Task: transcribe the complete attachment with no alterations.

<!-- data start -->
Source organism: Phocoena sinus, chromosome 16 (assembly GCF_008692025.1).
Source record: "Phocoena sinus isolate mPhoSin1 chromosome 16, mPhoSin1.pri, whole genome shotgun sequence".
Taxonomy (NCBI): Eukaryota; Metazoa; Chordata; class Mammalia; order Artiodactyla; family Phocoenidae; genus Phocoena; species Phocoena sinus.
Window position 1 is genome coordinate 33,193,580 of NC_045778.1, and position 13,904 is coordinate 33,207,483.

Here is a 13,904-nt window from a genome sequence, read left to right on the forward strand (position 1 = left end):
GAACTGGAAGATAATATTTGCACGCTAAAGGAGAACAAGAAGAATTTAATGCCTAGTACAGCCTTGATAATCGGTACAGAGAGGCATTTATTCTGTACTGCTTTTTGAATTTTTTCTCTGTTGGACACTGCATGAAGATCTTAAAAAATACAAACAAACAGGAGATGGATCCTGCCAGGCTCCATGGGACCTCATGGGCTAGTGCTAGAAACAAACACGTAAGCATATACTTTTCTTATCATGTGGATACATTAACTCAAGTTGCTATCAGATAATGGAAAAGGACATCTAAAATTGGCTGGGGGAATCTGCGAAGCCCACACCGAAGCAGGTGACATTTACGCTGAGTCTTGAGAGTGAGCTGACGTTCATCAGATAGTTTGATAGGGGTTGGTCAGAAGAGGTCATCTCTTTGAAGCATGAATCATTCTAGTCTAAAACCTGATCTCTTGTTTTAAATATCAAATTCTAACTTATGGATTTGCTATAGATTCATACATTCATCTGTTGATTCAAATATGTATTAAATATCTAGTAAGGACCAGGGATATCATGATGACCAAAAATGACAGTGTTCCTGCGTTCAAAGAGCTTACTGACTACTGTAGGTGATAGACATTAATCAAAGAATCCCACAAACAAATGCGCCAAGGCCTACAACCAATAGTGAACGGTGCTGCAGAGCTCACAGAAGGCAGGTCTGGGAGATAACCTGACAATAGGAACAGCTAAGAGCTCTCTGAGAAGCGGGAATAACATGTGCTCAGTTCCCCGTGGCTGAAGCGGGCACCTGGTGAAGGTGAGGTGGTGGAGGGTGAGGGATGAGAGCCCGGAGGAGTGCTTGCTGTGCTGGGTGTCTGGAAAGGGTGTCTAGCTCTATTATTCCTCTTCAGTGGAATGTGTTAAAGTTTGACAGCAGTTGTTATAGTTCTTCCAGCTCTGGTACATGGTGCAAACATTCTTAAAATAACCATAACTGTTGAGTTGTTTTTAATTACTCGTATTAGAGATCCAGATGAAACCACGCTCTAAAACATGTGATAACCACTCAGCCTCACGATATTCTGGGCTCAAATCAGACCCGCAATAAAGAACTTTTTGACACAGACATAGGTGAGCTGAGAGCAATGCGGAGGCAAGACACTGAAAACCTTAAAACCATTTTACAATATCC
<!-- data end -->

Source organism: Phocoena sinus, chromosome 16 (assembly GCF_008692025.1).
Source record: "Phocoena sinus isolate mPhoSin1 chromosome 16, mPhoSin1.pri, whole genome shotgun sequence".
Taxonomy (NCBI): Eukaryota; Metazoa; Chordata; class Mammalia; order Artiodactyla; family Phocoenidae; genus Phocoena; species Phocoena sinus.
Window position 1 is genome coordinate 33,193,580 of NC_045778.1, and position 13,904 is coordinate 33,207,483.

Here is a 13,904-nt window from a genome sequence, read left to right on the forward strand (position 1 = left end):
GAACTGGAAGATAATATTTGCACGCTAAAGGAGAACAAGAAGAATTTAATGCCTAGTACAGCCTTGATAATCGGTACAGAGAGGCATTTATTCTGTACTGCTTTTTGAATTTTTTCTCTGTTGGACACTGCATGAAGATCTTAAAAAATACAAACAAACAGGAGATGGATCCTGCCAGGCTCCATGGGACCTCATGGGCTAGTGCTAGAAACAAACACGTAAGCATATACTTTTCTTATCATGTGGATACATTAACTCAAGTTGCTATCAGATAATGGAAAAGGACATCTAAAATTGGCTGGGGGAATCTGCGAAGCCCACACCGAAGCAGGTGACATTTACGCTGAGTCTTGAGAGTGAGCTGACGTTCATCAGATAGTTTGATAGGGGTTGGTCAGAAGAGGTCATCTCTTTGAAGCATGAATCATTCTAGTCTAAAACCTGATCTCTTGTTTTAAATATCAAATTCTAACTTATGGATTTGCTATAGATTCATACATTCATCTGTTGATTCAAATATGTATTAAATATCTAGTAAGGACCAGGGATATCATGATGACCAAAAATGACAGTGTTCCTGCGTTCAAAGAGCTTACTGACTACTGTAGGTGATAGACATTAATCAAAGAATCCCACAAACAAATGCGCCAAGGCCTACAACCAATAGTGAACGGTGCTGCAGAGCTCACAGAAGGCAGGTCTGGGAGATAACCTGACAATAGGAACAGCTAAGAGCTCTCTGAGAAGCGGGAATAACATGTGCTCAGTTCCCCGTGGCTGAAGCGGGCACCTGGTGAAGGTGAGGTGGTGGAGGGTGAGGGATGAGAGCCCGGAGGAGTGCTTGCTGTGCTGGGTGTCTGGAAAGGGTGTCTAGCTCTATTATTCCTCTTCAGTGGAATGTGTTAAAGTTTGACAGCAGTTGTTATAGTTCTTCCAGCTCTGGTACATGGTGCAAACATTCTTAAAATAACCATAACTGTTGAGTTGTTTTTAATTACTCGTATTAGAGATCCAGATGAAACCACGCTCTAAAACATGTGATAACCACTCAGCCTCACGATATTCTGGGCTCAAATCAGACCCGCAATAAAGAACTTTTTGACACAGACATAGGTGAGCTGAGAGCAATGCGGAGGCAAGACACTGAAAACCTTAAAACCATTTTACAATATCC